Skip to main content

Leaders, Groups and Coalitions: Understanding the People and Processes in Foreign Policymaking

Leaders, Groups and Coalitions: Understanding the People and Processes in Foreign Policymaking

Magaret G. Herman (Editor), Joe Hagan (Editor)

ISBN: 978-0-631-23163-9

Dec 2001, Wiley-Blackwell

210 pages

Select type: Paperback

In Stock

$63.95

Description

How do we determine whose positions count in the making of foreign policy? Does it matter how these policy makers are configured? Does the decision-making process such people engage in influence the type of policy that results? This volume synthesizs the literatures on leadership, group dynamics, organizational theory, and coalition politics to demonstrate how the nature of the decision unity shapes foreign policy.

  • Synthesizes theories on leadership, group dynamics, organizational theory, and coalition politics to demonstrate how the nature of the decision unit shapes foreign policy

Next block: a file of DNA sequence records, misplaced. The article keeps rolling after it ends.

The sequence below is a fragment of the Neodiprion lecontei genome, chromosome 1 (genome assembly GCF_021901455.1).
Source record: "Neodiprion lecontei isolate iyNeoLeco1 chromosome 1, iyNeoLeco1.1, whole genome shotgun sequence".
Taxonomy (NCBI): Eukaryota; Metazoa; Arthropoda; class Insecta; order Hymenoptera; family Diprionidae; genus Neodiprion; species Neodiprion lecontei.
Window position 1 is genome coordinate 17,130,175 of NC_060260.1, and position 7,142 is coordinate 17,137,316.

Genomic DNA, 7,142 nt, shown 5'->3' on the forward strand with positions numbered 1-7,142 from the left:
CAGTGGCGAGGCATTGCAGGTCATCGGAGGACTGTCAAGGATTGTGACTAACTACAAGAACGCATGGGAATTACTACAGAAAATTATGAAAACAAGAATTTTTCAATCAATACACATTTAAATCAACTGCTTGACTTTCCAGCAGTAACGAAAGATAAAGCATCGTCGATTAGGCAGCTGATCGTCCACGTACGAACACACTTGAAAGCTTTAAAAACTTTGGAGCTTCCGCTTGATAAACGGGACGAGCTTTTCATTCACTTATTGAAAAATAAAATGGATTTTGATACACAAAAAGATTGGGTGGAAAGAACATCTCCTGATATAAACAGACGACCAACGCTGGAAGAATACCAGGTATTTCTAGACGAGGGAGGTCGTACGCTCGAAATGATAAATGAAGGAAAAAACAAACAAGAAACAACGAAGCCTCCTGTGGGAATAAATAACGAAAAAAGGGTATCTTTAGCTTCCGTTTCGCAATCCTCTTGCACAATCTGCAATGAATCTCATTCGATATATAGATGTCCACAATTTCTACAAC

• Authors explore how policymakers' preferences become aggregated in the foreign policymaking process when there is a predominant leader or there are single groups or coalitions
Preface.

Part I: Does Decision Making Matter? Joe D. Hagan.

Part II: How Decision Units Shape Foreign Policy: A Theoretical Framework: Margaret G. Hermann.

Part III: Who Leads Matters: The Effects of Powerful Individuals: Margaret G. Hermann; Thomas Preston; Baghat Korany; Timothy M. Shaw.

Part IV: Resolve, Accept, or Avoid: Effects of Group Conflict on Foreign Policy Decisions: Charles F. Hermann; Janice Gross Stein; Bengt Sundelius; Stephen G. Walker.

Part V: Foreign Policy by Coalition: Deadlock, Compromise, and Anarchy: Joe D. Hagan; Philip P. Everts; Haruhiro Fukui; John D. Stempel.

Part VI: People and Processes in Foreign Policymaking: Insights from Comparative Case Studies: Ryan K. Beasley; Juliet Kaarbo; Charles F. Hermann; Margaret G. Hermann.


  • Synthesizes theories on leadership, group dynamics, organizational theory, and coalition politics to demonstrate how the nature of the decision unit shapes foreign policy.
  • Authors explore how policymakers' preferences become aggregated in the foreign policymaking process when there is a predominant leader or there are single groups or coalitions.